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A teenager who was missing for three months after her parents were killed in their home has been found in a Wisconsin town.

Police had been searching for Jayme Closs since October, when they discovered someone had broken into her family home and fatally shot her parents, but the 13-year-old was nowhere to be seen.

She was found wandering in the small town of Gordon, 65 miles north of her hometown of Barron, by a woman who was out walking her dog, after the child apparently fled her captor.

The woman began knocking on a neighbour’s door shouting: “This is Jayme Closs, call 911!”

A suspect was arrested and taken into custody 11 minutes later, police said.

The girl was reported to be skinny and dirty, wearing shoes too big for her feet.

The girl's disappearance was well publicised
Image:
The girl’s disappearance was well publicised

Barron County authorities believe Jayme was likely abducted after she disappeared, and have maintained they were confident she was alive for the time she was missing.

Details of the case indicated that the teenager had been snatched minutes after an intruder came into the house and murdered her parents, damaging little else in the family home.

Peter Kaskinskas, who tried to make Jayme feel comfortable in the 20 minutes she was in their home, said she declined food and water and appeared “pretty flat” emotionally.

He said the girl said she didn’t know where she was or anything about Gordon, though it seemed she had been in the area for most of her disappearance.

Sue Allard, Jayme’s aunt, told local media she could barely express her joy on hearing the news.

“Praise the Lord,” she said. “It’s the news we’ve been waiting on for three months. I can’t wait to get my arms around her. I just can’t wait.”

The Closs family home
Image:
The Closs family home in Barron

“I honestly still think I’m dreaming right now. It was like I was seeing a ghost,” Mr Kaskinskas told the Minneapolis Star Tribune. “My jaw just went to the floor.”

Barron, which has a population of around 645 people, is in a heavily forested region close to Lake Superior.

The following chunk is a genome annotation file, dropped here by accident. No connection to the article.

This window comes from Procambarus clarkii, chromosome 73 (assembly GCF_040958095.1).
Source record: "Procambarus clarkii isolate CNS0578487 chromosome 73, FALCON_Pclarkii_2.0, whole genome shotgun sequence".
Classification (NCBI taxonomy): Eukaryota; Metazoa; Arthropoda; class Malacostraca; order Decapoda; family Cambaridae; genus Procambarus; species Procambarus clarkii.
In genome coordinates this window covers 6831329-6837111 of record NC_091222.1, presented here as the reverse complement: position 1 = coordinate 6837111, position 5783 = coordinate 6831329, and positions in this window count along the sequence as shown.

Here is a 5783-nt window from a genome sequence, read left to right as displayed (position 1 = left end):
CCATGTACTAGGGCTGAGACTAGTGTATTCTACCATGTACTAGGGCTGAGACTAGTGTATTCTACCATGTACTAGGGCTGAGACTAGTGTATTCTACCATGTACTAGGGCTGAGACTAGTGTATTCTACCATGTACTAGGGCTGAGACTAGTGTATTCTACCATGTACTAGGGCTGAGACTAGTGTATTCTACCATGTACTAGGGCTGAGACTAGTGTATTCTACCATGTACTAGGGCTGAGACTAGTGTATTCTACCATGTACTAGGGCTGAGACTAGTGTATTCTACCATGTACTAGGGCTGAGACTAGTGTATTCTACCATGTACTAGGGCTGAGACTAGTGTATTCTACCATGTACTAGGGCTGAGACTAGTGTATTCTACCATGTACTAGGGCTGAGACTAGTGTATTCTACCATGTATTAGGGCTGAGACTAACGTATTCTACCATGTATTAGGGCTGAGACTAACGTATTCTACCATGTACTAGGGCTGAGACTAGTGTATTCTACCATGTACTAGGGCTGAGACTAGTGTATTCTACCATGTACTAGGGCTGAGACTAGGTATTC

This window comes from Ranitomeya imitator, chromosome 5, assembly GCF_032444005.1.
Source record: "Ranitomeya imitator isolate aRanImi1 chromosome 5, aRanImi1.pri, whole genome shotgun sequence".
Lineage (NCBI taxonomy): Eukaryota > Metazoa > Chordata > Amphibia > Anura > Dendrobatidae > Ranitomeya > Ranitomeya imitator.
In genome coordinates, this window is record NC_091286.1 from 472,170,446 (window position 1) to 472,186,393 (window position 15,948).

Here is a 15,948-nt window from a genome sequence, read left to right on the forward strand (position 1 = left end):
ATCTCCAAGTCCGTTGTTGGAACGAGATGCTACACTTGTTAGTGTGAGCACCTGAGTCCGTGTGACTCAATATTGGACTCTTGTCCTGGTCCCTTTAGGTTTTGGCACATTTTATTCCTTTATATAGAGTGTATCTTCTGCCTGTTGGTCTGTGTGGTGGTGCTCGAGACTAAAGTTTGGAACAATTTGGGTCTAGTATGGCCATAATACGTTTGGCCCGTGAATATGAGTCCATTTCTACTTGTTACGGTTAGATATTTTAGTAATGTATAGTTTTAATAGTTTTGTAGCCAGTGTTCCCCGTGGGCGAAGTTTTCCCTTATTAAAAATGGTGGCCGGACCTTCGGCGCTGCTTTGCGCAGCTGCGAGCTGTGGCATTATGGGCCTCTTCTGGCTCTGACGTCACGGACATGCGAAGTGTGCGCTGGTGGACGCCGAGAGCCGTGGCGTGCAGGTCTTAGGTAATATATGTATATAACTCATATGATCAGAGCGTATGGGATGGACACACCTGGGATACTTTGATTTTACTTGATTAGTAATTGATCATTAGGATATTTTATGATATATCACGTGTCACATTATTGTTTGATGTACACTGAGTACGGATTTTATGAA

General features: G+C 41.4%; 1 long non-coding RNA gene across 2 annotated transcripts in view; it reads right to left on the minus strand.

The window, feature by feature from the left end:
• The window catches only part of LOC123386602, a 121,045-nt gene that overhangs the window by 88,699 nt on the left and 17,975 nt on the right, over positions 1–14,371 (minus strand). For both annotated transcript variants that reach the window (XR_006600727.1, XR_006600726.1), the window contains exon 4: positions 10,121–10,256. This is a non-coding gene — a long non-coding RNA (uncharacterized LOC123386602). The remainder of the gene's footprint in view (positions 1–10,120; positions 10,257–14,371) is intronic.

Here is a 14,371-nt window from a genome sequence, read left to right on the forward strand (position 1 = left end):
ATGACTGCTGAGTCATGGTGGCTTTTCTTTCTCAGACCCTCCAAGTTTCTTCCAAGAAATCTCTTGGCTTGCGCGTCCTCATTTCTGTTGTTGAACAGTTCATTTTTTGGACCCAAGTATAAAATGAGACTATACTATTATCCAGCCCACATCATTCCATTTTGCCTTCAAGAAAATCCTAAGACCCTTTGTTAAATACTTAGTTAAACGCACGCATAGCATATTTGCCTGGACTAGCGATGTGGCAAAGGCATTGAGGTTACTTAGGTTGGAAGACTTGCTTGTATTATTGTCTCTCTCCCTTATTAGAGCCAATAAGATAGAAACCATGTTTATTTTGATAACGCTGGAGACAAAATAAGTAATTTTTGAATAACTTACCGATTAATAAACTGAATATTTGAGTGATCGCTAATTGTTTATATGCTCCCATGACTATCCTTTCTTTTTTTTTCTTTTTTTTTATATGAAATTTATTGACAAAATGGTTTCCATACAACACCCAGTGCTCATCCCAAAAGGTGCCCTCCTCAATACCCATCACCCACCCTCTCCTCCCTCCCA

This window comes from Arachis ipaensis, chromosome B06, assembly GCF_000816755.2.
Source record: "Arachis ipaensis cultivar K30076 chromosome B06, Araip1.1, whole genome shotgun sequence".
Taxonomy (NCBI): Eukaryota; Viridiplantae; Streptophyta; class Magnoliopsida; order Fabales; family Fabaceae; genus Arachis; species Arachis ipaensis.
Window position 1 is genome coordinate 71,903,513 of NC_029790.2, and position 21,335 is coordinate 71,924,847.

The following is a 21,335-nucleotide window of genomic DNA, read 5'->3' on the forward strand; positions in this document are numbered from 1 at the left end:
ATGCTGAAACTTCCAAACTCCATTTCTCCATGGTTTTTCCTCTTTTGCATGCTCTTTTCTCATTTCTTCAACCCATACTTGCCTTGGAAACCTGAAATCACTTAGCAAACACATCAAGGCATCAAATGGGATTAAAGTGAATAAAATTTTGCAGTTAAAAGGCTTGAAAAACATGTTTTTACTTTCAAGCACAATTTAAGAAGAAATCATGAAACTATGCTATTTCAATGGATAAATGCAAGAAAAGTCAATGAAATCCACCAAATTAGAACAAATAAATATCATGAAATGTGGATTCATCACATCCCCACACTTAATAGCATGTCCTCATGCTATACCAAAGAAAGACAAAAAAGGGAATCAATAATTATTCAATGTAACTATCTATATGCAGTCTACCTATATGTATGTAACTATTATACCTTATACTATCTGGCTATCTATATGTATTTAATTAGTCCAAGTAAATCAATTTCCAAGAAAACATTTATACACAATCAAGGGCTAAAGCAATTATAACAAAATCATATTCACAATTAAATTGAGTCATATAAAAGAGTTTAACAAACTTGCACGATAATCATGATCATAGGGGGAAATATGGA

The town’s mayor Ron Fladten said the news was a “great result” and that he had been “praying daily” for the safe return of Jayme.

“I hope that she’s in good shape,” he said. “She’s no doubt been through just a terrible ordeal. I think everybody wishes her a good recovery and a happy life going into the future.”

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<a href='https://news.sky.com/story/sky-views-tanker-crisis-requires-decisive-action-or-iran-will-view-uk-as-a-soft-target-11766839' target='_blank'>Tanker crisis requires decisive action or UK will be seen as soft target</a>

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<a href='https://news.sky.com/story/sky-views-tanker-crisis-requires-decisive-action-or-iran-will-view-uk-as-a-soft-target-11766839' target='_blank'>Tanker crisis requires decisive action or UK will be seen as soft target</a>

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UK officials: Iran’s seizure of British-flagged tanker ‘constitutes illegal interference’ | World News

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UK officials say Iran’s seizure of a British-flagged tanker in the Strait of Hormuz “constitutes illegal interference”.

The ship was in Omani territorial waters and was “exercising the lawful right of transit passage in an international strait”, Britain’s UN mission wrote in a letter to the United Nations Security Council.

The seizure of the Stena Impero by Iran’s Revolutionary Guard was seen as a major escalation after three months of confrontation.



Defence secretary Penny Mordaunt MP said the Iranian seizure of the British-flagged oil tanker as a &#39;hostile and agressive act&#39;







Defence Secretary Penny Mordaunt said the Iranian seizure of the British-flagged oil tanker is a ‘hostile act’

Latest developments:

  • Foreign Secretary Jeremy Hunt has told his Iranian counterpart he is “extremely concerned” by the seizure. He also warned there will be “serious consequences” if the tanker is not released
  • Iran’s state media has released footage showing the moment the country’s Revolutionary Guard seized the British-flagged ship